Explained: Allegations against Kerala govt on privacy breach of COVID-19 patients

The IT Department has responded to the allegations, stating that a server cloud in Mumbai owned by the US company was hosting the data of suspected and infected cases of COVID-19.
Explained: Allegations against Kerala govt on privacy breach of COVID-19 patients
Explained: Allegations against Kerala govt on privacy breach of COVID-19 patients
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Four days ago, Leader of the Opposition in the Kerala Legislative Assembly, Ramesh Chennithala, called a press conference to raise a serious allegation against the state government. He alleged that all the data collected from people under observation for or susceptible to coronavirus in the state were being sent to a United States-based company. The data, he said, was stored in a server of a foreign company and not the government’s, terming it a breach of the people’s right to privacy.

The Kerala government, which has been hailed for its way of handling the COVID-19 pandemic, initially failed to provide clear answers. However, netizens, including Information Technology experts, attributed this to cloud computing — the use of a remote network, hosted on the Internet, for different services of data storage.

It emerged that the US company was founded by tech executive Ragy Thomas, who hails from Kerala. He had worked for several years in the US prior to launching his own venture, Sprinklr, in 2009. However, the company is a social media management company that provides software for customer experience management, and makes no mention of big data.  

“Without getting into the details of the data sharing - details of what data was being proposed to be shared is not yet in the public domain - it is important to note that any kind of big data application would involve choice of a trade-off between data privacy and utility. To derive any kind of meaningful information requires collective access to data from a number of users. Kerala, as a people, have always been very cautious and doubtful of any such trade-off when there is an involvement of a private firm,” Deepak P, big data and Artificial Intelligence researcher at Queen's University, Belfast, told TNM.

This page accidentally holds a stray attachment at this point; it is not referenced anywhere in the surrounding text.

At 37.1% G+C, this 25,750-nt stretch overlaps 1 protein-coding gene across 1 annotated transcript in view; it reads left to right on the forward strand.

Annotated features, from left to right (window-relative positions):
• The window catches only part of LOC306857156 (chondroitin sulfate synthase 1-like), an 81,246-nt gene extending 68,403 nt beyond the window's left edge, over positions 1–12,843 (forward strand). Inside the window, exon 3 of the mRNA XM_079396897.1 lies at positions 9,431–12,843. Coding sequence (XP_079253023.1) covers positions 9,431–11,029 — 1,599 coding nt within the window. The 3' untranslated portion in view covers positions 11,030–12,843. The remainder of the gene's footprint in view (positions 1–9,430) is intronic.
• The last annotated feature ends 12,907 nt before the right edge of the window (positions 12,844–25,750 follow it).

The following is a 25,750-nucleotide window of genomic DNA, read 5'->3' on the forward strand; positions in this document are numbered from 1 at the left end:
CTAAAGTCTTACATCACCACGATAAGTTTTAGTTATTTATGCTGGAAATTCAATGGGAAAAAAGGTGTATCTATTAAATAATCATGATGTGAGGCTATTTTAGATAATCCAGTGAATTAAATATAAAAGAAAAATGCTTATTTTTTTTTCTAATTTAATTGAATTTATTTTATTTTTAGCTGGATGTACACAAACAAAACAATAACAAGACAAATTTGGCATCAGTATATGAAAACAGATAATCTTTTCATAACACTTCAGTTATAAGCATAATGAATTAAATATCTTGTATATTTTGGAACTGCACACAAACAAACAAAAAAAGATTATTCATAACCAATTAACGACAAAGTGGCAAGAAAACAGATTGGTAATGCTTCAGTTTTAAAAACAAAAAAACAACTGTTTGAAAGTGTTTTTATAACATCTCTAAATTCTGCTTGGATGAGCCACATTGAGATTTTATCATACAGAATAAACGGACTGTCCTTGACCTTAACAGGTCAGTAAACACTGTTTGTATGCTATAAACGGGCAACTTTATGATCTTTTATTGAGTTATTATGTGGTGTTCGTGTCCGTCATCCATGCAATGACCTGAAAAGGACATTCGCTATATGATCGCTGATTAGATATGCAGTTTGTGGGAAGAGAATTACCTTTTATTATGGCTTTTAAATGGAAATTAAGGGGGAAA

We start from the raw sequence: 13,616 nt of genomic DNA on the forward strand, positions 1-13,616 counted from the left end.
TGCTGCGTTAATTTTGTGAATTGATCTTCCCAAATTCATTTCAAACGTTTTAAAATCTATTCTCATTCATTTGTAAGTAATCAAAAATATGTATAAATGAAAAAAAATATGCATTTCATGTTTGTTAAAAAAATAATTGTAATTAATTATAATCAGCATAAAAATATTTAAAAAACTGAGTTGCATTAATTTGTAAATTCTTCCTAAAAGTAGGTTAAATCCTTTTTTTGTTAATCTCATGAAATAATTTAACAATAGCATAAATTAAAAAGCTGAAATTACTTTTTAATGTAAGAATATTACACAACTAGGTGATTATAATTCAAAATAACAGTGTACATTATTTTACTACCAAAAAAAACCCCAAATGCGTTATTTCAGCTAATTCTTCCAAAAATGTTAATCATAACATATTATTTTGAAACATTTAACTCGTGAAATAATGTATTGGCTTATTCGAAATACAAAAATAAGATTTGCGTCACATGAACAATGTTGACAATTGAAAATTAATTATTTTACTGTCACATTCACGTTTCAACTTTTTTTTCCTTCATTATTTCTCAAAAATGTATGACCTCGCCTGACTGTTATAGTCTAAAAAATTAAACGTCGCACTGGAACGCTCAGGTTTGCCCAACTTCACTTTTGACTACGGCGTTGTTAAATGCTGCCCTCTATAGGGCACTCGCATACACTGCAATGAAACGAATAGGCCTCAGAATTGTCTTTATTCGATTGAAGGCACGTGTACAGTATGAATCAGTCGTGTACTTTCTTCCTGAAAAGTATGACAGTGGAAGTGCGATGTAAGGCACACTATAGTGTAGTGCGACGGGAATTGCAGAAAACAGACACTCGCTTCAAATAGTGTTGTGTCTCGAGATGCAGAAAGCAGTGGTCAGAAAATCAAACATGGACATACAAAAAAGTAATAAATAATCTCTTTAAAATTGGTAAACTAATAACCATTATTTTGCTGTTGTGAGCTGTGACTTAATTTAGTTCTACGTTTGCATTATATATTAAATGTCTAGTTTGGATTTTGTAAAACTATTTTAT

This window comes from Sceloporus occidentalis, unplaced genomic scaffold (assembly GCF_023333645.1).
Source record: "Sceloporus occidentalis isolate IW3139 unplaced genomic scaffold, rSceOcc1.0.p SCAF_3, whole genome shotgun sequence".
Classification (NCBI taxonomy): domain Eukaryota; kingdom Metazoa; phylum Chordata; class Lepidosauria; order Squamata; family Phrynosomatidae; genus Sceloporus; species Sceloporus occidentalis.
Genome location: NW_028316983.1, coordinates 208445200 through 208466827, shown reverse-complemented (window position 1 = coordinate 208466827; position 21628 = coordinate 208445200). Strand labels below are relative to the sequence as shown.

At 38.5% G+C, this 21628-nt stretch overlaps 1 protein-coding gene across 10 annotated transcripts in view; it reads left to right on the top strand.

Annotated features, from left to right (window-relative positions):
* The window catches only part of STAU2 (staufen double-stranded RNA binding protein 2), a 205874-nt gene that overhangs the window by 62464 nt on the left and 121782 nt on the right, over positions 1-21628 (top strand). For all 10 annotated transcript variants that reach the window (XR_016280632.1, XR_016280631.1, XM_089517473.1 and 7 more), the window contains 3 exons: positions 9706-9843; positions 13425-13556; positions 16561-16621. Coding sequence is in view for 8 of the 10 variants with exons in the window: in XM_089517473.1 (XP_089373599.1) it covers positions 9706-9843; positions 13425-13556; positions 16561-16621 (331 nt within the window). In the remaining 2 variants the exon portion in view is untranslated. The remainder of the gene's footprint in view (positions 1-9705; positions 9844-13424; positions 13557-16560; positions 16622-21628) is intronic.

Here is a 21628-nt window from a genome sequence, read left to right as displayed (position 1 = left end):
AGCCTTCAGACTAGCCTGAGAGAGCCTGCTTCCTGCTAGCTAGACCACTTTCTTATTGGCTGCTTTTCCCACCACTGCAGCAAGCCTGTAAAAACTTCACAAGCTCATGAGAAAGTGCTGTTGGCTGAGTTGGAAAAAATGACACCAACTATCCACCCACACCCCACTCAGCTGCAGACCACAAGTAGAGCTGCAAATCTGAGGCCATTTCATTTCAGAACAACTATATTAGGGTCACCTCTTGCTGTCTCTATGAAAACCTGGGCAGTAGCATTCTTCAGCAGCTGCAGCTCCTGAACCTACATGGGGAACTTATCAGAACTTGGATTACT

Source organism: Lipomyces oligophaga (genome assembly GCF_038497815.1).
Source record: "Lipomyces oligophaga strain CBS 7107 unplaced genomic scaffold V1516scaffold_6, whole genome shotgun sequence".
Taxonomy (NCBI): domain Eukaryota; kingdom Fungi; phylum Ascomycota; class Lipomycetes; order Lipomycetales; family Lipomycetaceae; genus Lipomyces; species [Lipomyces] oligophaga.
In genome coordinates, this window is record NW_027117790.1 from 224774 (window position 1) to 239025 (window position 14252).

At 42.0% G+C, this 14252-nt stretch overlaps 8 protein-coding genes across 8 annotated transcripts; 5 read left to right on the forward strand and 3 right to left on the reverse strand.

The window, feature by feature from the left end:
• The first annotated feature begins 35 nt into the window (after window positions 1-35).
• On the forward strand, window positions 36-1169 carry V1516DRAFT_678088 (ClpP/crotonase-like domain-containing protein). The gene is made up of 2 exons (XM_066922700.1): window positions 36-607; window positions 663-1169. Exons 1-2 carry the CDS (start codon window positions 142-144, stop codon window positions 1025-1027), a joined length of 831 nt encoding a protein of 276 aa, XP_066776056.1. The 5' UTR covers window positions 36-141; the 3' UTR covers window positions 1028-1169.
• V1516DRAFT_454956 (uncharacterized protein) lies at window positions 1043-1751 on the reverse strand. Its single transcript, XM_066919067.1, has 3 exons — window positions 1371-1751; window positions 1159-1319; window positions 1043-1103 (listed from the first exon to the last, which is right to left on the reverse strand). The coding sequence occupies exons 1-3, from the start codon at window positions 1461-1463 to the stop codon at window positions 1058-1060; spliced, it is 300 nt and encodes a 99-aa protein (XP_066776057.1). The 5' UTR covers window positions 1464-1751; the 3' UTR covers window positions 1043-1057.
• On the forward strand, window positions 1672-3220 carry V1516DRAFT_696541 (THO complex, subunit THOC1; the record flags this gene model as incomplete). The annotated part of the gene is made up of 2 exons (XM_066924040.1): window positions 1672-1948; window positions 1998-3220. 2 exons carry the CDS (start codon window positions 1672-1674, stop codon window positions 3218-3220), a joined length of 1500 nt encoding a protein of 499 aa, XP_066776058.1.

Government explanation

The Principal Secretary of the Information Technology Department, M Sivasankar, who appeared in a video posted on Sprinklr’s website, released a detailed statement on Monday evening.

In the statement released by the IT Department, it said, “A large amount of data (regarding COVID-19 cases) comes through several formats. This unstructured data should be analysed very quickly so that help can be sent immediately where it is required. Since Ragy Thomas’s company provides a brilliant tool to handle this, the government had agreed to accept the software service. Sprinklr provides the SaaS (Software as a Service) application. All the information collected for the application will be owned by the government.”  

This came hours after Finance Minister Thomas Isaac published an explanation on Facebook after Chennithala questioned why a tender had not been called for. "The software provided by Sprinklr was free," Isaac said. He wrote that there was no need to call a tender when there is no money being charged for the service. Addressing Chennithala’s concerns about why the data couldn’t be analysed in the state-run C-DIT (Centre for Development of Imaging Technology) or IT Mission, the Minister said that they were not yet equipped to handle such a large volume of data. 

The data was not stored in the US, but in the company’s server in India, he said.